The Associated Press recently reported that Baltimore’s financial situation is so poor that the city may need to file for bankruptcy.
Baltimore’s population dropped from 950,000 in 1950 to 619,000 in 2012, which is having a dramatic impact on local tax revenues. Baltimore already has the highest property taxes in Maryland and the highest taxes allowed under state law.
The median income for a household in Baltimore is $40,000 and 22 percent of its residents live below the poverty line. “We’ve got to go from a vicious cycle to a virtuous cycle. That starts with a good, stable fiscal foundation for the city government,” said Andrew Kleine, the city’s budget director told the AP. “When you’ve lost so much population and the tax base has shrunk, it’s very difficult to deal with.”
Municipalities are allowed to file for Chapter 9 bankruptcy, which allows for a financial restructuring. While Chapter 9 bankruptcy is strictly for cities, towns and states, an individual who has unsecured debt may be facing the same difficult financial decisions and other forms of bankruptcy may be an excellent option for relief.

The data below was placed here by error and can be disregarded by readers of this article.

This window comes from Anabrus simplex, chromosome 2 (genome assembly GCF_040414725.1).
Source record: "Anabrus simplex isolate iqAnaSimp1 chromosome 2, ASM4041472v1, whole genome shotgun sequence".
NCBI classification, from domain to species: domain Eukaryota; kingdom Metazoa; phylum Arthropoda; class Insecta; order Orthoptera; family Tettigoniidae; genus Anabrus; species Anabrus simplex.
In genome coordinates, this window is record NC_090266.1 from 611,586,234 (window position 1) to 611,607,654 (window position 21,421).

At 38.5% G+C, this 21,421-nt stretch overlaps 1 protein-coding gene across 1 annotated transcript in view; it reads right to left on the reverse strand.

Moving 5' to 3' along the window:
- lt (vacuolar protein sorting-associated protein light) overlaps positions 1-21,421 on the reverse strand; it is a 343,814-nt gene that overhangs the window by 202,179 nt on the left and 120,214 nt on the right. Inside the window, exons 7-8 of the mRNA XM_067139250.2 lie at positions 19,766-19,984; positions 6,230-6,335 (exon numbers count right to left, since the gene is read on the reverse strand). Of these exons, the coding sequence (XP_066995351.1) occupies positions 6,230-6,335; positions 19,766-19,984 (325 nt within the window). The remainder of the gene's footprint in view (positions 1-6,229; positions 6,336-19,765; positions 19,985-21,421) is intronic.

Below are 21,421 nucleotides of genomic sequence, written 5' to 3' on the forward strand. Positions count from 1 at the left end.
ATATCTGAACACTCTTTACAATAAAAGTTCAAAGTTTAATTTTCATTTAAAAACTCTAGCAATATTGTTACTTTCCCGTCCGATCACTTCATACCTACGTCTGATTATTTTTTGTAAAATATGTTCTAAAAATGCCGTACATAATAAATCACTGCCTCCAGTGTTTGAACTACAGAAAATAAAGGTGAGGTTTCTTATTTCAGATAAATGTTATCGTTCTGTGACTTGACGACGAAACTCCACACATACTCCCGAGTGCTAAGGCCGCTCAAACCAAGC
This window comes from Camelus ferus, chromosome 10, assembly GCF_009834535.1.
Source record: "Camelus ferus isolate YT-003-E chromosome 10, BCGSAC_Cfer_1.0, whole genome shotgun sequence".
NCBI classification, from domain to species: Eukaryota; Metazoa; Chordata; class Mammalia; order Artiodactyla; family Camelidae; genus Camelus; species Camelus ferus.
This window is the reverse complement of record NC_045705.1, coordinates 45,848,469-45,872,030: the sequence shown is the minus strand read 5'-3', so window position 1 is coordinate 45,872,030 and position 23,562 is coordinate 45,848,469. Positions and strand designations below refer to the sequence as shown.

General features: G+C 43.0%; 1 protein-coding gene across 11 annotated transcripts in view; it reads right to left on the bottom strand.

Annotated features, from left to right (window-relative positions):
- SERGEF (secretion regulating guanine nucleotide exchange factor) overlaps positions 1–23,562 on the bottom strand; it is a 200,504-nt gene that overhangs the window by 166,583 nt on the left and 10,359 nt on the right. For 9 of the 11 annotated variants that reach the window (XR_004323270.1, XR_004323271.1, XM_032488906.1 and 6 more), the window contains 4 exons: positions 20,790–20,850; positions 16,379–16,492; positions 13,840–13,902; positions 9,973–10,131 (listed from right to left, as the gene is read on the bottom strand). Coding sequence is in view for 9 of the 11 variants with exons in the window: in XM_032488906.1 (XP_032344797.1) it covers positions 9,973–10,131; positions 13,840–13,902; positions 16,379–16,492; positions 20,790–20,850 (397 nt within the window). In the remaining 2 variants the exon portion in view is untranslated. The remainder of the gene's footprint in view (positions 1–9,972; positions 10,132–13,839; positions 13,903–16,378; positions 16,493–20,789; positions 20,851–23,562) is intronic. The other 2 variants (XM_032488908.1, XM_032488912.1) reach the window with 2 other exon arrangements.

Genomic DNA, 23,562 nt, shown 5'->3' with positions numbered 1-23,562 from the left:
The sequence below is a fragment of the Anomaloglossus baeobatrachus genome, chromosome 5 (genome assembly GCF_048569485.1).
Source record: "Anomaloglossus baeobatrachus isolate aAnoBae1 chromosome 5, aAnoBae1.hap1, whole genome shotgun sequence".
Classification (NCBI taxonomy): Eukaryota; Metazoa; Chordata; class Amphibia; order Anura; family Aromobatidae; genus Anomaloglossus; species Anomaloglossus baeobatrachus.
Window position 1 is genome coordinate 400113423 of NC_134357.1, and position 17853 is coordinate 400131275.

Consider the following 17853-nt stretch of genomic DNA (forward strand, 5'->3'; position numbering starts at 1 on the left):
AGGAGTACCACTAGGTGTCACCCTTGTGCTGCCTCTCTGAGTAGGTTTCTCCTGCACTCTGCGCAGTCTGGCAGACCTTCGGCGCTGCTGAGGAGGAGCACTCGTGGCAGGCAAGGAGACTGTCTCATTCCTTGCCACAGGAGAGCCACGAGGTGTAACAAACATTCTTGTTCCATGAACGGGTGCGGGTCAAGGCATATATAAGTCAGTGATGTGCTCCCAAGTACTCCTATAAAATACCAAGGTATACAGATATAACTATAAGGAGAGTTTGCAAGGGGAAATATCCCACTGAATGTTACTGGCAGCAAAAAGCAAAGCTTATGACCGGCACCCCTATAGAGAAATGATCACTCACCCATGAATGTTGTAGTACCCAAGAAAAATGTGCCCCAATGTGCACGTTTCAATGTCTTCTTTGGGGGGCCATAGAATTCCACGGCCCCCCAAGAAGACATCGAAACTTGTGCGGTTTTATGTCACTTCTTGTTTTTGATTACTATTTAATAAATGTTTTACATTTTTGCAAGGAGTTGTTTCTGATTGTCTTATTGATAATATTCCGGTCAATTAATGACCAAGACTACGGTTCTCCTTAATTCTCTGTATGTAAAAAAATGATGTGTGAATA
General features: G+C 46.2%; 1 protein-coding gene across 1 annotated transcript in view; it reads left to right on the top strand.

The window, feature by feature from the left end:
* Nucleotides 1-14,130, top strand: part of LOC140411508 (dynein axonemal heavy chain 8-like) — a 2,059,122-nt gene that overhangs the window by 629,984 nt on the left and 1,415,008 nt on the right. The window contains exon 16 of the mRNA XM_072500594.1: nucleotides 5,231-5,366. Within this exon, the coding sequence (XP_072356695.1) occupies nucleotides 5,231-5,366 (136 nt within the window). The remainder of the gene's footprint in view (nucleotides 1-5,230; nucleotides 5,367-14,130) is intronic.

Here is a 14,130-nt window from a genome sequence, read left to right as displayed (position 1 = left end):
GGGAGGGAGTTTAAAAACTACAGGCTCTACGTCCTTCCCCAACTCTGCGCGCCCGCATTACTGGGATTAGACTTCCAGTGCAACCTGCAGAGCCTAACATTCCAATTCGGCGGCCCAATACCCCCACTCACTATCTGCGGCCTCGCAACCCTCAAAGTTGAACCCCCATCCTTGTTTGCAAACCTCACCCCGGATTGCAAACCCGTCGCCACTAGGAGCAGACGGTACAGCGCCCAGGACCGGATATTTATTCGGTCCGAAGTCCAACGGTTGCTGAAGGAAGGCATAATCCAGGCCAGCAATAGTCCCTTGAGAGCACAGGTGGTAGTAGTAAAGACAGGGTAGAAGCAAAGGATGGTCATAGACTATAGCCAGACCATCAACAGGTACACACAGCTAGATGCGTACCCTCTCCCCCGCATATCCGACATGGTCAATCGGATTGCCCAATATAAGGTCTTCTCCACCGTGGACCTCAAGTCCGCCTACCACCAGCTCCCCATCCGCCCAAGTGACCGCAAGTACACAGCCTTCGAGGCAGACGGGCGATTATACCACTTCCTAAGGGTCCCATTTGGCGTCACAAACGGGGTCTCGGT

A Chapter 13 bankruptcy, much like in Chapter 9 bankruptcy, allows people to keep control of their possessions while working on a repayment plan and restructuring debt.
If your financial situation is a problem, contact our Washington DC and Maryland bankruptcy lawyer now for a free consultation.